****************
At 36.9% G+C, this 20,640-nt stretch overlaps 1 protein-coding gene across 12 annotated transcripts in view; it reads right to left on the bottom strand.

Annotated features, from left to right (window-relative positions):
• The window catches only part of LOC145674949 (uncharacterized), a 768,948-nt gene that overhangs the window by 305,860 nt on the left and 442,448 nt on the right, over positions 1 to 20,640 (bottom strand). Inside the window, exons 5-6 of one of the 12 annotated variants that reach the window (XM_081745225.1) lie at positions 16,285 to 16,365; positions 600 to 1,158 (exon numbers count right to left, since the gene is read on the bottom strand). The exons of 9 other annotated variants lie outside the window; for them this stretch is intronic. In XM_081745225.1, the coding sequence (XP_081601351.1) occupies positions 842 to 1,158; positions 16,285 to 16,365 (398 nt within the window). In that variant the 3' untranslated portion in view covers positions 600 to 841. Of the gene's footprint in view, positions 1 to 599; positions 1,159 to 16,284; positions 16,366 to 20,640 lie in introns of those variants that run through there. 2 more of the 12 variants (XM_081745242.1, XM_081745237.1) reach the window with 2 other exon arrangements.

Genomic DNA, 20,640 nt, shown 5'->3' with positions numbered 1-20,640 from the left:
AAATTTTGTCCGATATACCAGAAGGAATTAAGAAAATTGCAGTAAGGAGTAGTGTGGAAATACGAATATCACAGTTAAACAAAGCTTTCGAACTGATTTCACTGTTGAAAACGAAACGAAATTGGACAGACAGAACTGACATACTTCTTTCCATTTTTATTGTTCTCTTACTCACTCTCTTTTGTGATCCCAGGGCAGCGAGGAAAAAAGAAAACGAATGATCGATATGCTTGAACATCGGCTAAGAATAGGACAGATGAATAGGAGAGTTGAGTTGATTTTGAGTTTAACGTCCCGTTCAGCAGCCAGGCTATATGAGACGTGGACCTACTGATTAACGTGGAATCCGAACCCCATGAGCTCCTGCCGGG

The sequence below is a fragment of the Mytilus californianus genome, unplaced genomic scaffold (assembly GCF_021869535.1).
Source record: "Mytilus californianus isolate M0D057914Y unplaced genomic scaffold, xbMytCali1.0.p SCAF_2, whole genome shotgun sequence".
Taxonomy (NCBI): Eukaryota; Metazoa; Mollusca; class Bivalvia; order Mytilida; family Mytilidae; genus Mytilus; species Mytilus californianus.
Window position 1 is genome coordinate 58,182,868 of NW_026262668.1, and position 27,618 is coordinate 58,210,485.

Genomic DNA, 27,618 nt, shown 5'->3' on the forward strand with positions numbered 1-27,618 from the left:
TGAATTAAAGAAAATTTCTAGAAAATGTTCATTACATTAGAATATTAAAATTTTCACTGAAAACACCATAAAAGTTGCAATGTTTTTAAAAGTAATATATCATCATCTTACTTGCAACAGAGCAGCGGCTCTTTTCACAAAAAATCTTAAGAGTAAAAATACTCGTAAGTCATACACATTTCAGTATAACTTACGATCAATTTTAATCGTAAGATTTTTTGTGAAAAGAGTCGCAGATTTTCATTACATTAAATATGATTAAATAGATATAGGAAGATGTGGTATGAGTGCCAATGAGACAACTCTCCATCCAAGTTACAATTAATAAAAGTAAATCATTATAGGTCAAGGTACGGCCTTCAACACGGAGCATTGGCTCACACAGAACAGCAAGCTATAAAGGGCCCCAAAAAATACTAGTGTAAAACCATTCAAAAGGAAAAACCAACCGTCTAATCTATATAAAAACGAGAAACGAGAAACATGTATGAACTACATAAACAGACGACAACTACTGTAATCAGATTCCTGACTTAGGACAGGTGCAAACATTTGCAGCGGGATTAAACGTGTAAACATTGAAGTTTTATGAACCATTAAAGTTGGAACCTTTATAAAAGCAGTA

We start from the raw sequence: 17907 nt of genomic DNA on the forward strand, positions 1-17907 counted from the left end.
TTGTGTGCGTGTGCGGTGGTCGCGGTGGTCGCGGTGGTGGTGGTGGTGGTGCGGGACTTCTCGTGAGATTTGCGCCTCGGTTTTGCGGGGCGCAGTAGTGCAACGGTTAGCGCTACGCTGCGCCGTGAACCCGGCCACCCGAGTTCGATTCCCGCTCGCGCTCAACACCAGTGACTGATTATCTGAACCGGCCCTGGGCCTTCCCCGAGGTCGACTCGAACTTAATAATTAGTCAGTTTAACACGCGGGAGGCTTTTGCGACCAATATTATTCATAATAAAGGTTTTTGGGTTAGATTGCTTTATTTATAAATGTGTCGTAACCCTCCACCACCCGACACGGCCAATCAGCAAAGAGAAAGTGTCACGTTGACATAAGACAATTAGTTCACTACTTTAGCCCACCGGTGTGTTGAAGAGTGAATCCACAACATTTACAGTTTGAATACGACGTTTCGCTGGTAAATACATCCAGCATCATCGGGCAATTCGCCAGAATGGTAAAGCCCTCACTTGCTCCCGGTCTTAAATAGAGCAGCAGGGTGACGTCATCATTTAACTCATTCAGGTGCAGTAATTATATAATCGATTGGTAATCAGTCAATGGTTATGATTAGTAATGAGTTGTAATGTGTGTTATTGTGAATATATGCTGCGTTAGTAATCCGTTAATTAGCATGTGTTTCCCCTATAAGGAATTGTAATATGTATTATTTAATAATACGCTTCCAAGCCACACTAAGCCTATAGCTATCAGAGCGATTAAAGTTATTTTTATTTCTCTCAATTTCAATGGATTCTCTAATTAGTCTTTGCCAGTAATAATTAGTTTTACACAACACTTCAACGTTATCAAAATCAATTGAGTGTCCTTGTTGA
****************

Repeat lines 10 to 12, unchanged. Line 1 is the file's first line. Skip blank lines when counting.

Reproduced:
Genomic DNA, 27,618 nt, shown 5'->3' on the forward strand with positions numbered 1-27,618 from the left:
TGAATTAAAGAAAATTTCTAGAAAATGTTCATTACATTAGAATATTAAAATTTTCACTGAAAACACCATAAAAGTTGCAATGTTTTTAAAAGTAATATATCATCATCTTACTTGCAACAGAGCAGCGGCTCTTTTCACAAAAAATCTTAAGAGTAAAAATACTCGTAAGTCATACACATTTCAGTATAACTTACGATCAATTTTAATCGTAAGATTTTTTGTGAAAAGAGTCGCAGATTTTCATTACATTAAATATGATTAAATAGATATAGGAAGATGTGGTATGAGTGCCAATGAGACAACTCTCCATCCAAGTTACAATTAATAAAAGTAAATCATTATAGGTCAAGGTACGGCCTTCAACACGGAGCATTGGCTCACACAGAACAGCAAGCTATAAAGGGCCCCAAAAAATACTAGTGTAAAACCATTCAAAAGGAAAAACCAACCGTCTAATCTATATAAAAACGAGAAACGAGAAACATGTATGAACTACATAAACAGACGACAACTACTGTAATCAGATTCCTGACTTAGGACAGGTGCAAACATTTGCAGCGGGATTAAACGTGTAAACATTGAAGTTTTATGAACCATTAAAGTTGGAACCTTTATAAAAGCAGTA

We start from the raw sequence: 17907 nt of genomic DNA on the forward strand, positions 1-17907 counted from the left end.